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A Risk-Characterization Framework for Decision-Making at the Food and Drug Administration to have practical controllability over their risks. Reports on consumers’ behavior before, during, and after the 2006 spinach outbreak show confusion about details of the recall announcement (for example, which spinach products were involved) and of the associated symptoms of E. coli O157:H7-related illness (Hallman et al. 2009); this suggests that consumers have imperfect knowledge of how to prevent illnesses from leafy greens. Even during the recall with considerable media attention, only two-thirds of those surveyed reported that bloody diarrhea was a symptom of the infection. Furthermore, there may be some contamination that cannot be removed even if all proper precautions and procedures are followed. Given the uncertainty surrounding consumer knowledge and the ability to remove contamination, the committee estimated that 55-70% of those preparing leafy greens at home have practical control over the risks. Given the estimate that 73% of cases of foodborne illnesses from leafy greens result from home preparation, about 40-50% of the total cases of illnesses from leafy greens are personally controllable. Ability to Detect Adverse Health Effects It is difficult in general to detect foodborne illness and to attribute it correctly to a specific cause, especially foodborne illness that occurs sporadically as opposed to illness that is associated with a specific outbreak. Use of surveillance data and advanced genotyping techniques has improved identification of outbreaks and the ability to identify and trace back potentially contaminated products associated with them. However, sporadic cases of foodborne illness occur much more frequently and in far greater numbers than cases associated with outbreaks (Mead et al. 1999). The types of foodborne illnesses associated with leafy greens—such as those caused by Norovirus, Campylobacter, and Salmonella—are also those estimated to be largely under-reported (Mead et al. 1999); incidents of illnesses are far more likely to occur as individual cases than as concentrated outbreaks, and this compounds the difficulty in detecting those cases. On the basis of the estimated under-reporting, the committee estimates that fewer than 3% of all cases of foodborne illnesses from leafy greens can be detected and successfully attributed to the causal agent. Ability to Mitigate Adverse Health Effects In food safety, risk mitigation often refers to prevention or intervention—that is, preventing contamination or treating to ensure that contamination is reduced. In 1998, FDA published voluntary guidelines (Good Agricultural Practices) to help growers reduce the risk of contamination on the farm. Since the 2006 outbreak linked to spinach, the California leafy-greens industry, through the Leafy Greens Marketing Agreement (LGMA), developed best-practice standards to guide production practices and control and monitoring of produce. The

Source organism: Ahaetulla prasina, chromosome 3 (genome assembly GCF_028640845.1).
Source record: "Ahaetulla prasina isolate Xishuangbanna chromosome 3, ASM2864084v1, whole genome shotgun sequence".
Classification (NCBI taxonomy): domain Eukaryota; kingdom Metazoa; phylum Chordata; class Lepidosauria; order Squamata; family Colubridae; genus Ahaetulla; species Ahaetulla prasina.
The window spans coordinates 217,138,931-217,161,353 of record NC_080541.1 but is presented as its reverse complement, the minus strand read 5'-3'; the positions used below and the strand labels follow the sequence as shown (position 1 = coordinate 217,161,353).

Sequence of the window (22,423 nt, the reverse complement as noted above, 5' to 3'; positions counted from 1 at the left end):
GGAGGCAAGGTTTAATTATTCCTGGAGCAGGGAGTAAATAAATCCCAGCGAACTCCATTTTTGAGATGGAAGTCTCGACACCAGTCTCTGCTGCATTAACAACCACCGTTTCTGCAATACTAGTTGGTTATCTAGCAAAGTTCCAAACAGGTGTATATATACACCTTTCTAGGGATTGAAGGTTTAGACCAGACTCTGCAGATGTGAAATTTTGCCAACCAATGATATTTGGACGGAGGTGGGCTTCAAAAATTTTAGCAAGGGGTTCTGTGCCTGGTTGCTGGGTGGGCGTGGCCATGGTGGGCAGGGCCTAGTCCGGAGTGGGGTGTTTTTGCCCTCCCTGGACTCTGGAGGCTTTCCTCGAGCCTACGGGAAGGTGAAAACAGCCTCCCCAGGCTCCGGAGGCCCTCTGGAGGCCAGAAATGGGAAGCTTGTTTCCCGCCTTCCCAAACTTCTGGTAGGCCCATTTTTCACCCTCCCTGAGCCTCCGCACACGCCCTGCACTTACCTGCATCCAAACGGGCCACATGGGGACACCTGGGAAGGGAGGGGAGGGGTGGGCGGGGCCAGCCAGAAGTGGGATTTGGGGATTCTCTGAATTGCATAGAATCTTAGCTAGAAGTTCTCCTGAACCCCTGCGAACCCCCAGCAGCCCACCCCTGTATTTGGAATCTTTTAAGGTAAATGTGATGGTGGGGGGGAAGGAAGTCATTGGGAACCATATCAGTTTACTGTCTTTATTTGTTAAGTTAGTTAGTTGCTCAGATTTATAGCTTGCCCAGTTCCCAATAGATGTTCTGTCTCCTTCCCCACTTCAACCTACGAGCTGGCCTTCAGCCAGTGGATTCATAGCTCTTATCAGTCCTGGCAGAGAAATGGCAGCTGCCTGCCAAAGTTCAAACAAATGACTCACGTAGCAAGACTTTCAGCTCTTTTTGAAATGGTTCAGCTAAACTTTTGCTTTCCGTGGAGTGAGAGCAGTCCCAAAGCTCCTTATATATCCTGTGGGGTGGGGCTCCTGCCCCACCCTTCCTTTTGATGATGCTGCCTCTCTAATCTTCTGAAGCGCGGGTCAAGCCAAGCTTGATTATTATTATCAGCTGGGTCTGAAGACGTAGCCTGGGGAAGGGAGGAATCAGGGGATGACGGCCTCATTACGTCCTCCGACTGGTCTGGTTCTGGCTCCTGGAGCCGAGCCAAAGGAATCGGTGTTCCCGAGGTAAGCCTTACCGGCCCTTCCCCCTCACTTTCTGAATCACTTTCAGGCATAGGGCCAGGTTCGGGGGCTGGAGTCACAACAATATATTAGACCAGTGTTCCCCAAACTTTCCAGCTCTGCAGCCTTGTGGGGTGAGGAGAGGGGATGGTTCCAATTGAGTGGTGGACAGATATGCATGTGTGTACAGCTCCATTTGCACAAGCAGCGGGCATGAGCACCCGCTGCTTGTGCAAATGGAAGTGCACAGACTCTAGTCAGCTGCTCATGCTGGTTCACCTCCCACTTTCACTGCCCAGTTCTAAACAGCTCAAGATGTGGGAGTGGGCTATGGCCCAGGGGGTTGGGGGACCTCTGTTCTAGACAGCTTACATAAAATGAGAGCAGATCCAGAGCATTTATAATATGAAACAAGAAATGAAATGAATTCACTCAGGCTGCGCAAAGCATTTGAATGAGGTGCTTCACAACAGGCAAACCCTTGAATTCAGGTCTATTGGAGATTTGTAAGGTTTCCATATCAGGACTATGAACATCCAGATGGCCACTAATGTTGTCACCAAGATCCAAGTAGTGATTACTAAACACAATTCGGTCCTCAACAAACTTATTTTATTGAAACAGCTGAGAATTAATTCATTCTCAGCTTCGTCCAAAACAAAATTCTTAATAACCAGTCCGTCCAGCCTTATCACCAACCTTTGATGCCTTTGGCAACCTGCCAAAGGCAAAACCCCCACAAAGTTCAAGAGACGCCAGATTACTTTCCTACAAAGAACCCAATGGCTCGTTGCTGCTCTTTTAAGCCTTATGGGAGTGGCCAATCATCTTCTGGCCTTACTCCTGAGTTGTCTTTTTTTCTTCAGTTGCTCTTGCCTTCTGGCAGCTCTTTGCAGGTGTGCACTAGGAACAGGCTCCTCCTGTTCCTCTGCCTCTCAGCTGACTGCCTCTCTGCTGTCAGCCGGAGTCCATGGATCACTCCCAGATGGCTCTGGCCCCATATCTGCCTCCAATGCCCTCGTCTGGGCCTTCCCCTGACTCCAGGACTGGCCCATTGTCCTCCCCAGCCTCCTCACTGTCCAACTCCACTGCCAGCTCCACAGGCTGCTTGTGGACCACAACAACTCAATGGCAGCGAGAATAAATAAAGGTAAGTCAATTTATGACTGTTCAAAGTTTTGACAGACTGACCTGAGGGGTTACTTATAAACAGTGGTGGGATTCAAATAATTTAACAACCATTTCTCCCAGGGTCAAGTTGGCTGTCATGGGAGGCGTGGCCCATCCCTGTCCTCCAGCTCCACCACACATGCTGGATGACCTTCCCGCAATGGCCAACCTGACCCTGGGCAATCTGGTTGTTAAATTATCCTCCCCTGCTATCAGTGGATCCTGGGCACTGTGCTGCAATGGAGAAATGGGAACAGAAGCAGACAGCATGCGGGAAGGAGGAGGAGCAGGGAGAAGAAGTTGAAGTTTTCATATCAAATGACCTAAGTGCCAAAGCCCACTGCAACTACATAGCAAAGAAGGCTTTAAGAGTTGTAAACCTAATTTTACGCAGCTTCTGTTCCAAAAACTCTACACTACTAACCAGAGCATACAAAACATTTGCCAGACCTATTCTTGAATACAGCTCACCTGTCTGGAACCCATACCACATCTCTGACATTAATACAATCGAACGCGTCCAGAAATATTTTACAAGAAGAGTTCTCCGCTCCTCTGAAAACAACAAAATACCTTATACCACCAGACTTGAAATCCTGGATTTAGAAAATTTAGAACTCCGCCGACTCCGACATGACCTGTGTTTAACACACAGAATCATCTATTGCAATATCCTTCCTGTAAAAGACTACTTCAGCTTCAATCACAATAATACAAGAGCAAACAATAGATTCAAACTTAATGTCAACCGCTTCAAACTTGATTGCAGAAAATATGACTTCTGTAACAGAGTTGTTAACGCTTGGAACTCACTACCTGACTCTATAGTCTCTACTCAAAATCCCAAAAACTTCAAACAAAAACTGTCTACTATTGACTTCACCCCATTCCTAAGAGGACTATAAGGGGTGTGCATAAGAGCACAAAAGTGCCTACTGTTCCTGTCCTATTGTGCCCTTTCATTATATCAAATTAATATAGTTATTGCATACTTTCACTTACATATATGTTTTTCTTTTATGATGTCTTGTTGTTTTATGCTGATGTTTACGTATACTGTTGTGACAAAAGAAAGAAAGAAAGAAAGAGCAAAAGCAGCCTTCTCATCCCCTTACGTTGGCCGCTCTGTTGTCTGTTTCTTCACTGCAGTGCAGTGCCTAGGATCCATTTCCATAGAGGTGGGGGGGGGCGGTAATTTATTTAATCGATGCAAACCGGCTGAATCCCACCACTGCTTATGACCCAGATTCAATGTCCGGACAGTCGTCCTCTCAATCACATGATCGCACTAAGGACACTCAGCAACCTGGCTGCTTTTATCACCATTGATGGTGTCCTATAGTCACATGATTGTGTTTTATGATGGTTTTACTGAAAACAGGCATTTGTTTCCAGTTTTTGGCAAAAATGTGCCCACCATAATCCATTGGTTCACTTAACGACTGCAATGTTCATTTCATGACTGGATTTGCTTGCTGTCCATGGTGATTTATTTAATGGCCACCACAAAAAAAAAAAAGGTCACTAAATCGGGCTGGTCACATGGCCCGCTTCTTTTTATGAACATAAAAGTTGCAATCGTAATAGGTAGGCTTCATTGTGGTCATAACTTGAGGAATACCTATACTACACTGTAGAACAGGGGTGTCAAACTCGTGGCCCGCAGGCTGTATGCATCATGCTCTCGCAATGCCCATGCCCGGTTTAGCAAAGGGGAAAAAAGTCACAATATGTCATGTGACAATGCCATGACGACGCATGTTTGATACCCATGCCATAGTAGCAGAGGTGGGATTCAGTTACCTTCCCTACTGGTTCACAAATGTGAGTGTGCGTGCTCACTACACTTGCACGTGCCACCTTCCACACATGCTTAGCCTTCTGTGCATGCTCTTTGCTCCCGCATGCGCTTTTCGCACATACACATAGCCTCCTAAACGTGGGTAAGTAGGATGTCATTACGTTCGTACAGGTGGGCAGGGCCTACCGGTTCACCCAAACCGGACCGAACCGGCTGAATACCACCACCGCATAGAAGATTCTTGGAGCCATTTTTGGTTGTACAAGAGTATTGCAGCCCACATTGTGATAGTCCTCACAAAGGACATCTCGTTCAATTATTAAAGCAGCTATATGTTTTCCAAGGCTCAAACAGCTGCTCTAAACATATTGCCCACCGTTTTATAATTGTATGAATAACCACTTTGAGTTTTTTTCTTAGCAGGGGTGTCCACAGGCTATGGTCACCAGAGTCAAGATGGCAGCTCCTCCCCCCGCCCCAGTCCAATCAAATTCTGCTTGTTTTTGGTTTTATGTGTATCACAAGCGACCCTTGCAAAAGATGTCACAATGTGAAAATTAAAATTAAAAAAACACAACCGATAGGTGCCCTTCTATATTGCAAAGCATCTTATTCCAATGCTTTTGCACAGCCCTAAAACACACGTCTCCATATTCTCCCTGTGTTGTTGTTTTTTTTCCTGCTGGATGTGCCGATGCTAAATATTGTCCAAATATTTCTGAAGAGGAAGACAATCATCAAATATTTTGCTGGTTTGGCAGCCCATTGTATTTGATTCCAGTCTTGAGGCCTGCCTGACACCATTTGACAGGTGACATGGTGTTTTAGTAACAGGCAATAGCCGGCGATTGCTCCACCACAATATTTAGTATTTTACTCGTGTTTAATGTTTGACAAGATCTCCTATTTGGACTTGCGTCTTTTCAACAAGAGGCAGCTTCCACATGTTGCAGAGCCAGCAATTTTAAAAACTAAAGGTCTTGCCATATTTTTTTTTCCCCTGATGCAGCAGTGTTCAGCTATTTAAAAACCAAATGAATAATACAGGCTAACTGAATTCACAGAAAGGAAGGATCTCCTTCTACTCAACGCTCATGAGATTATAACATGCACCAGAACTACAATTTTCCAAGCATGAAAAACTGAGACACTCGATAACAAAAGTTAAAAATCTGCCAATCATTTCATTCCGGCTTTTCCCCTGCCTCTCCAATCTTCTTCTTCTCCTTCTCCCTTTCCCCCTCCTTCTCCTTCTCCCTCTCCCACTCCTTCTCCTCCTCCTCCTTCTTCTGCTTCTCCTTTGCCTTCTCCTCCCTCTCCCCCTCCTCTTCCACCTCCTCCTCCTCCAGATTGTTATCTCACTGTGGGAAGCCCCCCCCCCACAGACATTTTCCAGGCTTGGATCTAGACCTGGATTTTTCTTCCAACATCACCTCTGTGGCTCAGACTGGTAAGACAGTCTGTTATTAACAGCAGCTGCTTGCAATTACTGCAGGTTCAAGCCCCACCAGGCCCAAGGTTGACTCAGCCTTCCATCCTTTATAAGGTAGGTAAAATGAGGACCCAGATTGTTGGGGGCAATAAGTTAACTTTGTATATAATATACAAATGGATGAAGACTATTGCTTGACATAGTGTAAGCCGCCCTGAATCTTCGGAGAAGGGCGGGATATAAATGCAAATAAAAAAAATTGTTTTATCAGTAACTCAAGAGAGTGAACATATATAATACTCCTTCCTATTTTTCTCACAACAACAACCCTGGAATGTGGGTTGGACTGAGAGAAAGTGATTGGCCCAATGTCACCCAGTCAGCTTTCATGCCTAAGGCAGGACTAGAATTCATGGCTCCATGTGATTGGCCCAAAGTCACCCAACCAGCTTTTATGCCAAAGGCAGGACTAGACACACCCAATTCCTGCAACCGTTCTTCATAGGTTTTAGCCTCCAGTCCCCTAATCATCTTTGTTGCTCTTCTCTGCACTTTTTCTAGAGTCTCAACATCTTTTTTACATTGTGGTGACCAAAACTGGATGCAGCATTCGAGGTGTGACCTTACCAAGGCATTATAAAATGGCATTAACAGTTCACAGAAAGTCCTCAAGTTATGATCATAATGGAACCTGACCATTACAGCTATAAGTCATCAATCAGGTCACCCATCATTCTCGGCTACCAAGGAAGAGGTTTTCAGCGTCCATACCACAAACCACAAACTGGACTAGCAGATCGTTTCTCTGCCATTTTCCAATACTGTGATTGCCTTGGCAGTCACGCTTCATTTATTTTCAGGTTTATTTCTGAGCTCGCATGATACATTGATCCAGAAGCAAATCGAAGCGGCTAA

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A Risk-Characterization Framework for Decision-Making at the Food and Drug Administration Ability to Detect Adverse Health Effects Because a variety of pathogens and agents can be linked to contaminated shrimp, the disease manifestations are varied. Hence, an institution’s ability to detect a problem is based on common symptoms and requires a clinic or hospital visit where appropriate diagnostic tests are performed. On the basis of studies that examined a health department’s ability to detect a contamination problem, at least five or six patients would need to be identified to establish a possible link to a contaminated food item (Bender et al. 1997; Rounds et al. 2010). With appropriate diagnostics and reporting to a public-health official, baseline epidemiologic features can be determined and can generate hypotheses as to likely sources of illness. Mild cases or cases with long incubation periods are not likely to be reported or linked to a specific food item, nor are sporadic cases, which make up the vast majority of cases of foodborne illness. As in the case of leafy greens, most foodborne illnesses associated with shrimp have high estimated rates of under-reporting. On the other hand, because most shrimp is consumed in restaurants, there may be a higher likelihood that illnesses will be reported and a higher likelihood that multiple people will be affected at one time and an “outbreak” identified than when foods are prepared at home. On the basis of the under-reporting and under-diagnosis estimates in Scallan et al. (2011a) and the specific pathogens associated with shrimp, the committee estimated that about 3-5% of foodborne illnesses caused by shrimp would be detected. Ability to Mitigate Adverse Health Effects In the United States, the Federal Food, Drug, and Cosmetic Act gives FDA the responsibility of ensuring that no adulterated or misbranded food, including seafood, enters interstate commerce [21 USC §331]. The Office of Food Safety in FDA’s Center for Food Safety and Applied Nutrition (CFSAN) oversees seafood safety. Its regulatory activities include control of foodborne pathogens and contaminants (such as methylmercury, Vibrio, and drug and chemical residues), inspection and compliance, and importation and exportation. Three other federal agencies work with FDA to protect the food supply system: the National Oceanic and Atmospheric Administration of the Department of Commerce conducts fee-for-service inspection for the industry and controls domestic fishing activities by prohibiting harvesting when the water is unsafe because of pollution or contamination, the Environmental Protection Agency sets tolerances for pesticide-residue limits and ensures cleanliness of air and water, and the U.S. Department of Agriculture is involved in seafood regulations and is responsible for promoting the aquaculture industry.